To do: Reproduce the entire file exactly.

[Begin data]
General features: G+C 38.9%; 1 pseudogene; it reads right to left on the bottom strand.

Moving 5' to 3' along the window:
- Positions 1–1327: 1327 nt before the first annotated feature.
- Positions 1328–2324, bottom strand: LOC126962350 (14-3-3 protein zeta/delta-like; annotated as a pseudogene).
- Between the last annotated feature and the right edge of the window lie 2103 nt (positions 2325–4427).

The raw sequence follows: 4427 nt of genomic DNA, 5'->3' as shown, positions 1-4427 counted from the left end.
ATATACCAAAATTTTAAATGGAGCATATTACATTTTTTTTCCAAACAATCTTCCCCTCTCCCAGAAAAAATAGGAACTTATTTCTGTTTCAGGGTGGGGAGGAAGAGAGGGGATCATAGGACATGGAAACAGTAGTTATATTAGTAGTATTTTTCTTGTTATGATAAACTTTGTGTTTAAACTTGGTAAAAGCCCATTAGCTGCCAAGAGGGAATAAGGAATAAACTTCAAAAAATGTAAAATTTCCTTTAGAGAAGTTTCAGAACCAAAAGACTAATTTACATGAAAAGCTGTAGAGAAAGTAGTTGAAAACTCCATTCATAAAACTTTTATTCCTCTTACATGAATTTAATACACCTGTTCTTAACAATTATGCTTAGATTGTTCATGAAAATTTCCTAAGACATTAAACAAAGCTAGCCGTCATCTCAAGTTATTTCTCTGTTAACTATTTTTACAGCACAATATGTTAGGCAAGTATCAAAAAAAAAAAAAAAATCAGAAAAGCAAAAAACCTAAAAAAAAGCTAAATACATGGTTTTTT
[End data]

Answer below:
General features: G+C 38.9%; 1 pseudogene; it reads right to left on the bottom strand.

Moving 5' to 3' along the window:
- Positions 1–1327: 1327 nt before the first annotated feature.
- Positions 1328–2324, bottom strand: LOC126962350 (14-3-3 protein zeta/delta-like; annotated as a pseudogene).
- Between the last annotated feature and the right edge of the window lie 2103 nt (positions 2325–4427).

The raw sequence follows: 4427 nt of genomic DNA, 5'->3' as shown, positions 1-4427 counted from the left end.
ATATACCAAAATTTTAAATGGAGCATATTACATTTTTTTTCCAAACAATCTTCCCCTCTCCCAGAAAAAATAGGAACTTATTTCTGTTTCAGGGTGGGGAGGAAGAGAGGGGATCATAGGACATGGAAACAGTAGTTATATTAGTAGTATTTTTCTTGTTATGATAAACTTTGTGTTTAAACTTGGTAAAAGCCCATTAGCTGCCAAGAGGGAATAAGGAATAAACTTCAAAAAATGTAAAATTTCCTTTAGAGAAGTTTCAGAACCAAAAGACTAATTTACATGAAAAGCTGTAGAGAAAGTAGTTGAAAACTCCATTCATAAAACTTTTATTCCTCTTACATGAATTTAATACACCTGTTCTTAACAATTATGCTTAGATTGTTCATGAAAATTTCCTAAGACATTAAACAAAGCTAGCCGTCATCTCAAGTTATTTCTCTGTTAACTATTTTTACAGCACAATATGTTAGGCAAGTATCAAAAAAAAAAAAAAAATCAGAAAAGCAAAAAACCTAAAAAAAAGCTAAATACATGGTTTTTT